Georgiou cites a blizzard of statistics to support his view, including this: the trend away from TV is particularly stark among Generation Zs (born 1996 onwards), according to Trifecta Research, which says:
• 60 per cent of the video consumption of Gen Zs is done via OTT services as opposed to 29 per cent for TV;
• 70 per cent of Gen Zs watch more than two hours of YouTube each day;
• This is in contrast even to Millennials (born 1977-1995), for whom TV and cable still form a large part of their media consumption.
Georgiou continues: “These new market entrants will only become more dominant as they continue to adapt more quickly to consumer trends. And the trends are clear: young sports fans no longer watch TV but are mobile-first; digital-first and on-demand; they aren’t prepared (or don’t have the means) to pay for content that is not premium or more content than they want; they delete advertising from their lives; and they want customised, dynamic viewing experiences where they are closer to the action and have access to the stats and information that are personal to their passions.”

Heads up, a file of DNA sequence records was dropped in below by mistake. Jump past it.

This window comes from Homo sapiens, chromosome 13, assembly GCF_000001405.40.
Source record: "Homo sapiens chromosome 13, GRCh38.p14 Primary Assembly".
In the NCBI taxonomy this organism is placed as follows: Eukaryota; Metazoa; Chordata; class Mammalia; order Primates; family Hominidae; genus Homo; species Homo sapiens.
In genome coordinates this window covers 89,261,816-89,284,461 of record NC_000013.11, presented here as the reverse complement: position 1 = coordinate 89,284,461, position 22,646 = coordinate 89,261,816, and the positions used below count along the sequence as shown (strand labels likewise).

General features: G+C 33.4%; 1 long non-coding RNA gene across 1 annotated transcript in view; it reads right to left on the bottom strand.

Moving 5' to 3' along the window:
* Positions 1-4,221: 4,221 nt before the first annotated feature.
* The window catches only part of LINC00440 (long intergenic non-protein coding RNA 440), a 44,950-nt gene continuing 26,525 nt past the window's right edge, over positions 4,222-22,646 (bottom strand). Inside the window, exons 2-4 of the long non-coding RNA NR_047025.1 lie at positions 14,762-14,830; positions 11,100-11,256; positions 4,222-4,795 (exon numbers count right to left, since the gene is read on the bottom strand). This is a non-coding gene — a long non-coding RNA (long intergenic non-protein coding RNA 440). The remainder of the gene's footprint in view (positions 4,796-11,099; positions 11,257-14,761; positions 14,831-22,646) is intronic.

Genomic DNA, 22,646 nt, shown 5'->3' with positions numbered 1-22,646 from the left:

They won’t pay, and they don’t watch advertising? So that’s both pay-TV and commercial free-to-air TV done for then. Sounds like good news for the EBU – if it can only fend off those preying, prowling tech giants.
Actually, the EBU has also been changing the way it works, entering into partnerships with pay-TV broadcasters such as ESPN and Perform’s DAZN, the over-the-top streaming service, to acquire and distribute certain properties, sleeping with the (erstwhile) enemy, so to speak, in a way that would almost certainly have been regarded as anathema a few years ago.
We are on the servicing side [already], but we’re discussing also on the rights side. We’re interested to continue the exchange. Whether highlights or live, we reach a wider audience via our members